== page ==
As the U.S. Air Force prepares for its second attempt to launch Darpa’s Hypersonic Technology Vehicle 2 (HTV-2), the research agency has issued an interesting video depicting the planned mission on August 11.
The HTV-2, designated HTV-2b according to a close up image of the vehicle taken earlier today by Bill Hartenstein, is designed to demonstrate the high lift-to-drag aerodynamics and high-temperature materials needed for sustained hypersonic flight, with the goal of validating technology for a vehicle able to reach anywhere in the world in 60 min.
The second HTV-2 incorporates a more robust flight control system to counter the issues which led to the loss of the first vehicle, nine minutes into the flight on April 22, 2010. The revised control system incorporates changes to the center of gravity to reduce the lateral/directional coupling which occurred on the first flight, as well as adaptations to allow the vehicle’s nitrogen-gas reaction control system (RCS) to be used for yaw control in the atmosphere – as well as in space. The video clearly shows the RCS hard at work during the simulated cruise phase of the flight. The graphic (below) shows all the planned phases of the test flight while the video clip includes all the excerpts indicated by the blue-colored call-outs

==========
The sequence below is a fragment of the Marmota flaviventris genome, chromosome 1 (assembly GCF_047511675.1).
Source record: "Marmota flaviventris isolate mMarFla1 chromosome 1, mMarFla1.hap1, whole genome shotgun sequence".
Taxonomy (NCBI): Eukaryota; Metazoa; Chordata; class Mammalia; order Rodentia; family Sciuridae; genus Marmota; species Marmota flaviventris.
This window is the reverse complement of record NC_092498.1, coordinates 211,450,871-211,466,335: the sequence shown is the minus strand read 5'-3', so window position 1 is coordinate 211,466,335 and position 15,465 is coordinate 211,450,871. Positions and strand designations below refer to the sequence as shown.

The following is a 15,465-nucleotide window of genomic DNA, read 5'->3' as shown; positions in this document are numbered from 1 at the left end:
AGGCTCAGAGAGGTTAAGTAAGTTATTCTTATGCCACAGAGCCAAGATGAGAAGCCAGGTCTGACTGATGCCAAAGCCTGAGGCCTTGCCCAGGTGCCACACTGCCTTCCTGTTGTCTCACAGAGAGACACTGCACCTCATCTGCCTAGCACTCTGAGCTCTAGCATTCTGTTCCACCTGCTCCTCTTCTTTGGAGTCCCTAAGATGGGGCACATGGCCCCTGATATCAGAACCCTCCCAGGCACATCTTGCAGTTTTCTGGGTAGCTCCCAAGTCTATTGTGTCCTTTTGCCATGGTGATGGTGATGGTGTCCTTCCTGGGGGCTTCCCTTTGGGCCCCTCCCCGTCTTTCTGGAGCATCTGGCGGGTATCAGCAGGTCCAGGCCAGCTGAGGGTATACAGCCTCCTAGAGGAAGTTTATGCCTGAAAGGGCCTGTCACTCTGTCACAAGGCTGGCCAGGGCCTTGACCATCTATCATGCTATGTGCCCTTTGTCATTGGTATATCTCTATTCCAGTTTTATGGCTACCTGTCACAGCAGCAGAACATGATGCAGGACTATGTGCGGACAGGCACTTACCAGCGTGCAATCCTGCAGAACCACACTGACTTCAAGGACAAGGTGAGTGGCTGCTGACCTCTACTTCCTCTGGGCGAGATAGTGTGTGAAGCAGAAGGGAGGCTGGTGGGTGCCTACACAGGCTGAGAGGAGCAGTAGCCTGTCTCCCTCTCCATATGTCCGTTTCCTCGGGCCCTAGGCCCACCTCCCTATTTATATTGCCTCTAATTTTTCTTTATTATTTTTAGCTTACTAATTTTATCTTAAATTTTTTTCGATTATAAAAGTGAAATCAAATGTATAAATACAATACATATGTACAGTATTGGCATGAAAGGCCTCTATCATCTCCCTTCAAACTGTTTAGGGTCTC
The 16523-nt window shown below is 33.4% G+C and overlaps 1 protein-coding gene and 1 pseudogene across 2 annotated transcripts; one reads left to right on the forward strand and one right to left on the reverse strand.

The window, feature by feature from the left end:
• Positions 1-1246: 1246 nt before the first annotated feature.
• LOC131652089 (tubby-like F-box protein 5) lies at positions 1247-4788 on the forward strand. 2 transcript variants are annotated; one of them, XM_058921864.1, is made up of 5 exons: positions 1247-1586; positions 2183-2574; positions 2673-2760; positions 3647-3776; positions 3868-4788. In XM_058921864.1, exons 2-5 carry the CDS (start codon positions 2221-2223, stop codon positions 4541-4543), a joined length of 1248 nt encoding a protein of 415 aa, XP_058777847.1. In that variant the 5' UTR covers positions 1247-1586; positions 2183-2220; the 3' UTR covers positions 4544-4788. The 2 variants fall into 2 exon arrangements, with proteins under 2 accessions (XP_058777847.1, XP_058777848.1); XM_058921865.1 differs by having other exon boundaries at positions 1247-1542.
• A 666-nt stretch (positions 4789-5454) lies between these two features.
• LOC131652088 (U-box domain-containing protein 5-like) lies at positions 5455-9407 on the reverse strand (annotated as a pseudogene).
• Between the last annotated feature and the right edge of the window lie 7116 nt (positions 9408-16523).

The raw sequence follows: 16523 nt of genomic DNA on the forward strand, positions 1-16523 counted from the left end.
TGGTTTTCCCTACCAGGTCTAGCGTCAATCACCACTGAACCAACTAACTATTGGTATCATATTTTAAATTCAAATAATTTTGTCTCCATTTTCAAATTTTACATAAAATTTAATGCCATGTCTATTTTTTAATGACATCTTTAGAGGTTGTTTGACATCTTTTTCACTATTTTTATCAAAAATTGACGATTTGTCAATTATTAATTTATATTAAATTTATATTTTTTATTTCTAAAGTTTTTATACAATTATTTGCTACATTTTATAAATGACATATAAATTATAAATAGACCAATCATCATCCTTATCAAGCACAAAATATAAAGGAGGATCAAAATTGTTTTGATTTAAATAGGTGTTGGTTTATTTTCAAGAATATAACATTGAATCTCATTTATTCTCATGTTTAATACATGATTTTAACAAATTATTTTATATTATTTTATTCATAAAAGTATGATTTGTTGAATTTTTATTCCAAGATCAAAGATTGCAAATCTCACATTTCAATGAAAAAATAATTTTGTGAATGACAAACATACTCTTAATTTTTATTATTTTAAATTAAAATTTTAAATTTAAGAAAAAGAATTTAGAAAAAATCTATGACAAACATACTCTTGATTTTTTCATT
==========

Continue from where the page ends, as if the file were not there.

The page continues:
Here are some ‘fun facts’ about HTV-2 from Darpa’s Twitter account:
- Following release from the Orbital Sciences Minotaur IV booster the HTV-2 will glide at more than 13,000 mph.
- This equates to 3.6 miles per second.
- Surface temperature will reach in excess of 3,500 deg F.
[Editor's note: see an update from Guy here
on the test.]